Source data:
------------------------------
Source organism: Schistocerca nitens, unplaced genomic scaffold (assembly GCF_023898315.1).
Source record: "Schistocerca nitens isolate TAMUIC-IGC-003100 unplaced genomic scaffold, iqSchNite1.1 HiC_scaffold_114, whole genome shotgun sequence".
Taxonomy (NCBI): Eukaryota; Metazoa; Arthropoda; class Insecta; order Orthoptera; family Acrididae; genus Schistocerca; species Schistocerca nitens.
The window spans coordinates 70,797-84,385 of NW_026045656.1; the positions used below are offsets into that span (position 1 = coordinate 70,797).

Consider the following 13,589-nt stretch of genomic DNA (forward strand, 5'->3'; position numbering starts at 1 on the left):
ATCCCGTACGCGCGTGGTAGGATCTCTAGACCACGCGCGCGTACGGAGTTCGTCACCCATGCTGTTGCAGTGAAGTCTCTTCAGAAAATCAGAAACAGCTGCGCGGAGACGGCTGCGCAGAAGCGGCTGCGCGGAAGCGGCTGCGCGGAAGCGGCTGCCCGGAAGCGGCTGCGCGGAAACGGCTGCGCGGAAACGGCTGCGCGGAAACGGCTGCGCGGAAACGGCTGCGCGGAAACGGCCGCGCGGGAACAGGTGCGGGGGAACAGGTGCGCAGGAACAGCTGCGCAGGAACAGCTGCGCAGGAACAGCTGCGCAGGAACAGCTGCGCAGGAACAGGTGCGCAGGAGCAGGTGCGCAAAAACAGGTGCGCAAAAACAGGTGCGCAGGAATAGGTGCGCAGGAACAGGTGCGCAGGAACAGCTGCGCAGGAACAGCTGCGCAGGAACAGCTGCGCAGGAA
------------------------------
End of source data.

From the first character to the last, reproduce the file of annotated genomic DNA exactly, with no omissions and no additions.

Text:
Source organism: Schistocerca nitens, unplaced genomic scaffold (assembly GCF_023898315.1).
Source record: "Schistocerca nitens isolate TAMUIC-IGC-003100 unplaced genomic scaffold, iqSchNite1.1 HiC_scaffold_114, whole genome shotgun sequence".
Taxonomy (NCBI): Eukaryota; Metazoa; Arthropoda; class Insecta; order Orthoptera; family Acrididae; genus Schistocerca; species Schistocerca nitens.
The window spans coordinates 70,797-84,385 of NW_026045656.1; the positions used below are offsets into that span (position 1 = coordinate 70,797).

Consider the following 13,589-nt stretch of genomic DNA (forward strand, 5'->3'; position numbering starts at 1 on the left):
ATCCCGTACGCGCGTGGTAGGATCTCTAGACCACGCGCGCGTACGGAGTTCGTCACCCATGCTGTTGCAGTGAAGTCTCTTCAGAAAATCAGAAACAGCTGCGCGGAGACGGCTGCGCAGAAGCGGCTGCGCGGAAGCGGCTGCGCGGAAGCGGCTGCCCGGAAGCGGCTGCGCGGAAACGGCTGCGCGGAAACGGCTGCGCGGAAACGGCTGCGCGGAAACGGCTGCGCGGAAACGGCCGCGCGGGAACAGGTGCGGGGGAACAGGTGCGCAGGAACAGCTGCGCAGGAACAGCTGCGCAGGAACAGCTGCGCAGGAACAGCTGCGCAGGAACAGGTGCGCAGGAGCAGGTGCGCAAAAACAGGTGCGCAAAAACAGGTGCGCAGGAATAGGTGCGCAGGAACAGGTGCGCAGGAACAGCTGCGCAGGAACAGCTGCGCAGGAACAGCTGCGCAGGAA